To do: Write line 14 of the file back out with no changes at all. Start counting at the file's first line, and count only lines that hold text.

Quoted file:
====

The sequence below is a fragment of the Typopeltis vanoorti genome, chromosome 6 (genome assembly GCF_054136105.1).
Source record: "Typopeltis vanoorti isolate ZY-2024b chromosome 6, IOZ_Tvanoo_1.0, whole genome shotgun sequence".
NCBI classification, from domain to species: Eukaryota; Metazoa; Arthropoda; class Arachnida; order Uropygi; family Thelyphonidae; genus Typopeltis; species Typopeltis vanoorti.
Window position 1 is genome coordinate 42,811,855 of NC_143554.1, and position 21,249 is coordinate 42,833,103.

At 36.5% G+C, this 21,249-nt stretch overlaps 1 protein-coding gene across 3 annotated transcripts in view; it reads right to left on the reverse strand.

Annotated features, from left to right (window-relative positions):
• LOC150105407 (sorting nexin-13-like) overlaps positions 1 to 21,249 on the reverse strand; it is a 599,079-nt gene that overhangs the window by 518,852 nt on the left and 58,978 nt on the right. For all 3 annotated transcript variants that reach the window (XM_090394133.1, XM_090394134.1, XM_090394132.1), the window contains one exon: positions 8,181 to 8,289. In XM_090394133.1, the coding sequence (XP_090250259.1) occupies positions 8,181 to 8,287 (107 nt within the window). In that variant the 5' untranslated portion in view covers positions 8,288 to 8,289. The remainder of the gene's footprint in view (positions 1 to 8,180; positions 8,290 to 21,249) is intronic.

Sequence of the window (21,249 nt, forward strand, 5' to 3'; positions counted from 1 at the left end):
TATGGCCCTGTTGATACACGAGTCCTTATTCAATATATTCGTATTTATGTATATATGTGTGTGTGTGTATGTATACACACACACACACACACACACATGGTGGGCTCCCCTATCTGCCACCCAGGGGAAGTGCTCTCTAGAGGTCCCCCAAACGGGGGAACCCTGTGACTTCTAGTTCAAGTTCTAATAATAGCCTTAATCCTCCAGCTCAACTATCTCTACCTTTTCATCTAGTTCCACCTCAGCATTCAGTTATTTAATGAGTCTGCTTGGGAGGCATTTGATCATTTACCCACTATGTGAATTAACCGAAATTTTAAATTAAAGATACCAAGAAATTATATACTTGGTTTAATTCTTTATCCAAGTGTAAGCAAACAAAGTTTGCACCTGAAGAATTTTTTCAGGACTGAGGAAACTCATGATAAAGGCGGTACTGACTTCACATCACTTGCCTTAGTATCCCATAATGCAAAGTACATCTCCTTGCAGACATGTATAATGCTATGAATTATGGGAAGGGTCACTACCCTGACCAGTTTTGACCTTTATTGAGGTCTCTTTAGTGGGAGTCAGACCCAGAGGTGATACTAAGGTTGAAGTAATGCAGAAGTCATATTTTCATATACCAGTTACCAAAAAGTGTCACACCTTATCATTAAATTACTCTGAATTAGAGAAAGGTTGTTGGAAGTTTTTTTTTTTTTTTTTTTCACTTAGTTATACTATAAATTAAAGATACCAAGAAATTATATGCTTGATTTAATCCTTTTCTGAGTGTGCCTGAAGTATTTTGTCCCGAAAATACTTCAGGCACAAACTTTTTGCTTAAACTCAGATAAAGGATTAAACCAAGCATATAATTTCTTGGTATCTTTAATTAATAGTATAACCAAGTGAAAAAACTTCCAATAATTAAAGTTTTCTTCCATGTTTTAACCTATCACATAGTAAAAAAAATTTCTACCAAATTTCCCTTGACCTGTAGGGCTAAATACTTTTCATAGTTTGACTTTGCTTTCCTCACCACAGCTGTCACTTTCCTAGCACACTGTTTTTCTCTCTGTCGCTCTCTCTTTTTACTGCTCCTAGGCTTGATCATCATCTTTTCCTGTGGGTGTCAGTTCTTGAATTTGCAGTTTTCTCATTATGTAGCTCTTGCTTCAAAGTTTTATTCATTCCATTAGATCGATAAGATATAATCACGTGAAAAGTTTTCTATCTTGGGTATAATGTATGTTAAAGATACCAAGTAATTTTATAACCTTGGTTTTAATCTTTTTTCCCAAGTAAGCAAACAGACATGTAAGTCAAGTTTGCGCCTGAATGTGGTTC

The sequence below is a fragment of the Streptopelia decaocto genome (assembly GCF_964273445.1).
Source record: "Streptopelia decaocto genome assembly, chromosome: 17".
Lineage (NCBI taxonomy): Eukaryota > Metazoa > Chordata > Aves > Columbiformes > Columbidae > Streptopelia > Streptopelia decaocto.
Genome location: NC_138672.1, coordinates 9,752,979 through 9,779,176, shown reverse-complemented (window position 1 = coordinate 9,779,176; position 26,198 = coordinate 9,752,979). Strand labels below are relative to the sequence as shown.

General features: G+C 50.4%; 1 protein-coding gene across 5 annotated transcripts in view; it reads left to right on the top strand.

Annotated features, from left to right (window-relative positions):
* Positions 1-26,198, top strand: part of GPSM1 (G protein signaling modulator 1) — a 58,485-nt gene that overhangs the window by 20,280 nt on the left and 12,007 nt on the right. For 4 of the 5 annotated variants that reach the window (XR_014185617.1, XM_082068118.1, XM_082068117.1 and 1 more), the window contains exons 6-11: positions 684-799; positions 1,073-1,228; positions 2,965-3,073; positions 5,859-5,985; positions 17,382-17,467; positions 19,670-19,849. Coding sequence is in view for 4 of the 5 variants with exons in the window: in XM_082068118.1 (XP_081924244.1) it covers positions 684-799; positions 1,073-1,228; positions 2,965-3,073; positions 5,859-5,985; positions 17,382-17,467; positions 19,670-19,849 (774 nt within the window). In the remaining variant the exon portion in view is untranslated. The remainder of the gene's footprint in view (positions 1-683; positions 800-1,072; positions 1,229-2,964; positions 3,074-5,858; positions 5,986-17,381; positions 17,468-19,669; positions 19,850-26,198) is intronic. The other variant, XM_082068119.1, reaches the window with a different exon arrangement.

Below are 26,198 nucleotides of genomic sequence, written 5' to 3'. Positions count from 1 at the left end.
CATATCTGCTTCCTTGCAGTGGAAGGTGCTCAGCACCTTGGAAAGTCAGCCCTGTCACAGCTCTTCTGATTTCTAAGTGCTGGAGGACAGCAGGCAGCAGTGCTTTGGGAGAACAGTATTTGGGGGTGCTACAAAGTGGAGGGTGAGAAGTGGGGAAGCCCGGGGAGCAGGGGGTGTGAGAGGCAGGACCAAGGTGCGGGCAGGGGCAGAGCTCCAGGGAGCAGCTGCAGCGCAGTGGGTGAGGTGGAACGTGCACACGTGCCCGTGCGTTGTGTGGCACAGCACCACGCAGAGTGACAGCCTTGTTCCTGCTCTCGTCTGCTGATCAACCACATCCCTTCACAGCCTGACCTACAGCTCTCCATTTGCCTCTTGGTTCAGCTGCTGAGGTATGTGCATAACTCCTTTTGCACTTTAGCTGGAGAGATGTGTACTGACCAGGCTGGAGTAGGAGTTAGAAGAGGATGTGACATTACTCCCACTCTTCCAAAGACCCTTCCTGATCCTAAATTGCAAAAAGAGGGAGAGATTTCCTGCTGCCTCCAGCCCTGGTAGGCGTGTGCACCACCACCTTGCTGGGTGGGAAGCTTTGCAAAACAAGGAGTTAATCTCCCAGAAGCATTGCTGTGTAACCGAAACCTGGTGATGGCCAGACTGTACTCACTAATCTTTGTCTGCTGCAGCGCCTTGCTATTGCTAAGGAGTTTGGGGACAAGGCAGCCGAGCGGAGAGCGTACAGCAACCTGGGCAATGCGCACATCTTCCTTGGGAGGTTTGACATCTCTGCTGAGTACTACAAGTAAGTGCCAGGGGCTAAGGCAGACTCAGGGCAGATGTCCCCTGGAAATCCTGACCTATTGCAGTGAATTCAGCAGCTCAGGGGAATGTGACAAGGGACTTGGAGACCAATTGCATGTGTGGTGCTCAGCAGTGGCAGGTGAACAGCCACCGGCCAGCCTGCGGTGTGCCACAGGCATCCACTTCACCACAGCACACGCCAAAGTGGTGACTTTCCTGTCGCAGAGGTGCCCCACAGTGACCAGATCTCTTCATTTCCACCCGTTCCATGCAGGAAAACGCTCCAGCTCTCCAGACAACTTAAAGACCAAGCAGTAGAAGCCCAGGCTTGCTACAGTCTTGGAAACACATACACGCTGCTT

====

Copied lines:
General features: G+C 50.4%; 1 protein-coding gene across 5 annotated transcripts in view; it reads left to right on the top strand.